My only real gripe is the lack of any answer to the fuindamental question of “Where are you going?”. If Essentials is it, great, I don’t like it but, at least I know.

  21. Kirk: I agree with everything you said. WotC needs to be much more transparent. We are rabid fans that will gobble up D&D products.
    However, I take exception to the use of the words “dumbing down”.
    I feel that it is that kind of language that causes the rifts and the edition wars. Though I will note you were quoting others who have said that and maybe it isn’t how you feel.
    I’m an experienced DM with experienced players, and we don’t feel our games are dumbed down in any way.
    If Essentials was the only option, I might get that feeling. But the original classes and races are still available as an option.
    It’s an option. It’s an option. I just want to stress that Essentials is an option.

  22. When you have a class that doesn’t get to pick encounter powers or dailies or whatever, you are simply changing the tactical puzzle. There’s no dumbing down at all in the change between the tactical puzzles of a) choosing which power to use in a given circumstance and b) figuring out how to make your limited choice work in a given circumstance.

    Today I ran a game with a new gloom pact binder at the table. It worked fine. I didn’t notice any difference between it and any other controller in terms of it’s ability to defeat my monsters. It was neat and new and all that. The DM simply doesn’t have to worry about what the player’s choose. It’s just so easy to let each individual participant choose the options they like rather than banning new books because of individual preference issues.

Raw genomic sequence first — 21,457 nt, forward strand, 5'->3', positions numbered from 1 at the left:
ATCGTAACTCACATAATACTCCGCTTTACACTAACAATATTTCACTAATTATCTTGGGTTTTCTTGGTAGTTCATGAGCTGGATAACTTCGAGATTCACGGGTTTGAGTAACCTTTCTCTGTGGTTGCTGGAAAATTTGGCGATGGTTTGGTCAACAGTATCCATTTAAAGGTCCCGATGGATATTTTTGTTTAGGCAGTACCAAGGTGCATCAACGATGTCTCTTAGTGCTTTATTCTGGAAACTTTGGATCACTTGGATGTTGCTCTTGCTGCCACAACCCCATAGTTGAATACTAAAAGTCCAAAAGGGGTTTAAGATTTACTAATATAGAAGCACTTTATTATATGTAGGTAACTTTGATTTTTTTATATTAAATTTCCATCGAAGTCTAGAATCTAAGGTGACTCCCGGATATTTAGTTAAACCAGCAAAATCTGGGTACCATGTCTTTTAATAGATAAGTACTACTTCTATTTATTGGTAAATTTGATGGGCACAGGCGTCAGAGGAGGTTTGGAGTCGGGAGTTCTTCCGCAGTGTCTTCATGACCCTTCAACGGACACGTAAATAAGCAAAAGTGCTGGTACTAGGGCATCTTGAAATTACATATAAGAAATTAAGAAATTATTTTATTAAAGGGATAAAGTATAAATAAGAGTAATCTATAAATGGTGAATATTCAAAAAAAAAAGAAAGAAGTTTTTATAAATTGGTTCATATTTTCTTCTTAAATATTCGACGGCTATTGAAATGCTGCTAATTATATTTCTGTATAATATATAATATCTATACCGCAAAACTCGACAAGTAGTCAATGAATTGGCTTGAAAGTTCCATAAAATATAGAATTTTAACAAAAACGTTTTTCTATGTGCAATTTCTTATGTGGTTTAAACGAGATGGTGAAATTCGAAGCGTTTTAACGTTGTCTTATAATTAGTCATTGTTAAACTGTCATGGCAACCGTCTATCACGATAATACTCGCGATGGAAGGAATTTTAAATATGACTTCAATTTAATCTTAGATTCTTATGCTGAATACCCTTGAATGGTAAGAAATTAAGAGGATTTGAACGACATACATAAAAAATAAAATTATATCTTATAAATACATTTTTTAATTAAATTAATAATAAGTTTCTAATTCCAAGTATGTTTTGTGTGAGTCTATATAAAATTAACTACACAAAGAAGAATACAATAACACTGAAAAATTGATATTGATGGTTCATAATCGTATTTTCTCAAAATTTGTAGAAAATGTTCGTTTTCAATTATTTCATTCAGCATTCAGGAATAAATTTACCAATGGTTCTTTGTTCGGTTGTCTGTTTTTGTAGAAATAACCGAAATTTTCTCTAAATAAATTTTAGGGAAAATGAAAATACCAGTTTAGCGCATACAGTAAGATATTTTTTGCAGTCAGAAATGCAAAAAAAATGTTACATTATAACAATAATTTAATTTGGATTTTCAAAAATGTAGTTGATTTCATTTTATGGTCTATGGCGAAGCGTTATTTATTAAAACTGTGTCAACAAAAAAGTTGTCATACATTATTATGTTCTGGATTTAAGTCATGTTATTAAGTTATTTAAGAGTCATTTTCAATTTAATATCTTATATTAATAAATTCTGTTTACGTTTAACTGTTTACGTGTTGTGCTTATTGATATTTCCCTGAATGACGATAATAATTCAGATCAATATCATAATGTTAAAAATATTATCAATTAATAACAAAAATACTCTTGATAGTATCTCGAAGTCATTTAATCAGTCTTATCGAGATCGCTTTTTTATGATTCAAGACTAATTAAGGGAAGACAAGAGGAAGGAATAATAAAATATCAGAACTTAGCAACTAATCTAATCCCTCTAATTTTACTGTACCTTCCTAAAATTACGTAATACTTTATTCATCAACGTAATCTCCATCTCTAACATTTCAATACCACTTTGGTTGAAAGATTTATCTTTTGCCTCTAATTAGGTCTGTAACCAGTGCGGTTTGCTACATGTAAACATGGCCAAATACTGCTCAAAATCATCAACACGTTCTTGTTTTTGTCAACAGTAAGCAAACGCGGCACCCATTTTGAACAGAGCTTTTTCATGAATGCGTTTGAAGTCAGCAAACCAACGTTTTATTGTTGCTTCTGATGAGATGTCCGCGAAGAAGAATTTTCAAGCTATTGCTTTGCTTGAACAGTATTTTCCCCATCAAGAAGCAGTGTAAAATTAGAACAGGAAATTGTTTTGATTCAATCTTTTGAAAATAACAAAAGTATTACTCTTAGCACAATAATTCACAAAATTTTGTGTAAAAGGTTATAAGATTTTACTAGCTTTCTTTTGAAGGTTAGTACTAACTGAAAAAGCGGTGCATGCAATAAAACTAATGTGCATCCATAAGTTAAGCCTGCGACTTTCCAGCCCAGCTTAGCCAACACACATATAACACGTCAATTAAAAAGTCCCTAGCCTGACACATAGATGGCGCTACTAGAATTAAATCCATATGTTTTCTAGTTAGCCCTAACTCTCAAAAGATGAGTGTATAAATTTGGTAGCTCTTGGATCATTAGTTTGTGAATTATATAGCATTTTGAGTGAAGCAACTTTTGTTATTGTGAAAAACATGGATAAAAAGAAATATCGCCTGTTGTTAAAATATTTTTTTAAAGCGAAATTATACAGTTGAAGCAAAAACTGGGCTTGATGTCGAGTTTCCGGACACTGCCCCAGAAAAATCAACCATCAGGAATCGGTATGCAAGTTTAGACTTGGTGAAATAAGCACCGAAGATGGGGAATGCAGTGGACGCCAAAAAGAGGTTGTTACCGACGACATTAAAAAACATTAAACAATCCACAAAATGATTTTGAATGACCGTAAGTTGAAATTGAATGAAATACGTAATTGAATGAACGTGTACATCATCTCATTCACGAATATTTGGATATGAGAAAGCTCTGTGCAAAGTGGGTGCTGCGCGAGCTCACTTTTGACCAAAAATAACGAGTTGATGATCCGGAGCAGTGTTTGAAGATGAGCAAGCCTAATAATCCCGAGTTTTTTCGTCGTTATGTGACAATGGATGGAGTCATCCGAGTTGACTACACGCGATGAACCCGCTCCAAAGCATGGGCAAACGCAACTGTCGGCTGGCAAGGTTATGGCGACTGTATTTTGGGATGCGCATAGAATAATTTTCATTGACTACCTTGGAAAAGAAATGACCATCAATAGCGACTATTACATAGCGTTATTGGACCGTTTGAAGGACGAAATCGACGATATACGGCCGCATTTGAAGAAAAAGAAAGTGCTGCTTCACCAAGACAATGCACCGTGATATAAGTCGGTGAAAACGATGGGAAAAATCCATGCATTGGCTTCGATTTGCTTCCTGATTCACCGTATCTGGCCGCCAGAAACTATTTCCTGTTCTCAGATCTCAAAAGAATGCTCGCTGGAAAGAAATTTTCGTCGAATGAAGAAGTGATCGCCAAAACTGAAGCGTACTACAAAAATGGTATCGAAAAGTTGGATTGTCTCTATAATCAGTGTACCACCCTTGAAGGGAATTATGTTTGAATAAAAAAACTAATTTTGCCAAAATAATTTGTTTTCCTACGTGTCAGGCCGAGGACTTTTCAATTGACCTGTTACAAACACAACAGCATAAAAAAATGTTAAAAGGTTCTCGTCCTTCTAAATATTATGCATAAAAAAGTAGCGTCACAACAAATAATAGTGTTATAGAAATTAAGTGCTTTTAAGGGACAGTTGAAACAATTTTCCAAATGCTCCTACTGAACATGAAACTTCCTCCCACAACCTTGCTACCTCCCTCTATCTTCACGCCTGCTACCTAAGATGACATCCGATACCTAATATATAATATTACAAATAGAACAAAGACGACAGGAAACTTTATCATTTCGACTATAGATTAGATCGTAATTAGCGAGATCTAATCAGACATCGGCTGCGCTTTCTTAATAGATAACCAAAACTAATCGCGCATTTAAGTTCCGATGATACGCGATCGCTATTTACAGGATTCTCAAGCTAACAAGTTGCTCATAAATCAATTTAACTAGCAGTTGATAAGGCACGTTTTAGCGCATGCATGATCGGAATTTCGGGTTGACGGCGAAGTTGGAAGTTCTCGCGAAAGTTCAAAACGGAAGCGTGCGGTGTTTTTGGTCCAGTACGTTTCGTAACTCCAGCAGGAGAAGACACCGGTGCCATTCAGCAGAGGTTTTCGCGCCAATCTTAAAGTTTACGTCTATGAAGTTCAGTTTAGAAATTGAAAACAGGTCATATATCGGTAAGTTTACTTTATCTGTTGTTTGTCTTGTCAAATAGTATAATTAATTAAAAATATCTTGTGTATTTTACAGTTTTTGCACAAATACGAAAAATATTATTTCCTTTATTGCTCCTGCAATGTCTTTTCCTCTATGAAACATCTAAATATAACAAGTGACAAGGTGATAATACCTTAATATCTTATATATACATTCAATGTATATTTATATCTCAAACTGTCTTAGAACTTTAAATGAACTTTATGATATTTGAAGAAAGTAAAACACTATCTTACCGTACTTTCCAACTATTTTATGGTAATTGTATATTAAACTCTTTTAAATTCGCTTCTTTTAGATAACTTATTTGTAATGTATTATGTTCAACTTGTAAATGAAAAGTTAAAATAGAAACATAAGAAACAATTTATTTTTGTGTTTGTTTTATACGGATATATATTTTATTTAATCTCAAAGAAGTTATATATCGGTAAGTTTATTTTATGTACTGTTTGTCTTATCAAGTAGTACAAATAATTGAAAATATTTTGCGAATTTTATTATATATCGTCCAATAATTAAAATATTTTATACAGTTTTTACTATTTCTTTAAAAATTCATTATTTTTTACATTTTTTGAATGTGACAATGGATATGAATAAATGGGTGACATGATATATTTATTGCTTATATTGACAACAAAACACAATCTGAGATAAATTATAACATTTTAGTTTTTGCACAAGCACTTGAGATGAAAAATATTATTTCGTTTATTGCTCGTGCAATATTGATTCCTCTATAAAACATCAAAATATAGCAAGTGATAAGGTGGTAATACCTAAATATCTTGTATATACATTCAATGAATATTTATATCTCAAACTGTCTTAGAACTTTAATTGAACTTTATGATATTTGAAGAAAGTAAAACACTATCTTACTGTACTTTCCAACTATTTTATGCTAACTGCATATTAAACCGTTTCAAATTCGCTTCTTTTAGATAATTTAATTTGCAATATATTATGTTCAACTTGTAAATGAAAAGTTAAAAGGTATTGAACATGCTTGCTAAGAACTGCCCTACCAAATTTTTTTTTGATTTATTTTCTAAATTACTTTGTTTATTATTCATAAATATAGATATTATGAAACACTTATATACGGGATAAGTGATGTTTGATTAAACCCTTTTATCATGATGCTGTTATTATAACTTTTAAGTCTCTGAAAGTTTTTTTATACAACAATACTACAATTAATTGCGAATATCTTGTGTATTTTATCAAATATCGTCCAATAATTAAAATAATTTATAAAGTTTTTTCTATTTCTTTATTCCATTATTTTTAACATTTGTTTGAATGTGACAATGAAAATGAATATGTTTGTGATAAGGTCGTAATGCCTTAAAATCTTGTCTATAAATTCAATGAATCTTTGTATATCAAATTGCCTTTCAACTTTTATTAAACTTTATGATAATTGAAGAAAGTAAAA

23. Bunnyloaf says:

    I haven’t had any problems mixing essentials and 4E together so far. The times I’ve had problems is explaining which books go with which books for new players. It’s been pretty common for people at the store I visit to be confused about whether to buy a player’s handbook or the essentials equivalent and which books go with that.

    The review helps a lot, at least for my group. If a player asked me about it, I could say it’s fully compatible with HotFL and HotFK, with some material that can be used with PHB1.

  24. I’m very sad to see such a heavy emphasis on Essentials-style classes in Heroes of Shadow. I’ve tried playing Essentials and can’t stand the changes in the way classes work – there are less choices of powers but also more choices of how to use the powers (no longer having to make tradeoffs to decide if you want to be able to force movement or do knockdown or something else – it’s all just one power). To me, Essentials is *not* 4e and HoS (which I pre-ordered mostly due to complete lack of any reference to Essentials on the product page) will likely be my last D&D book.

  25. Despite having no particular preference between PHBX classes and HoX classes, I think I’m going to give Heroes of Shadow a pass. I’m rediscovering my preference for human and demi-human good guy races and classes.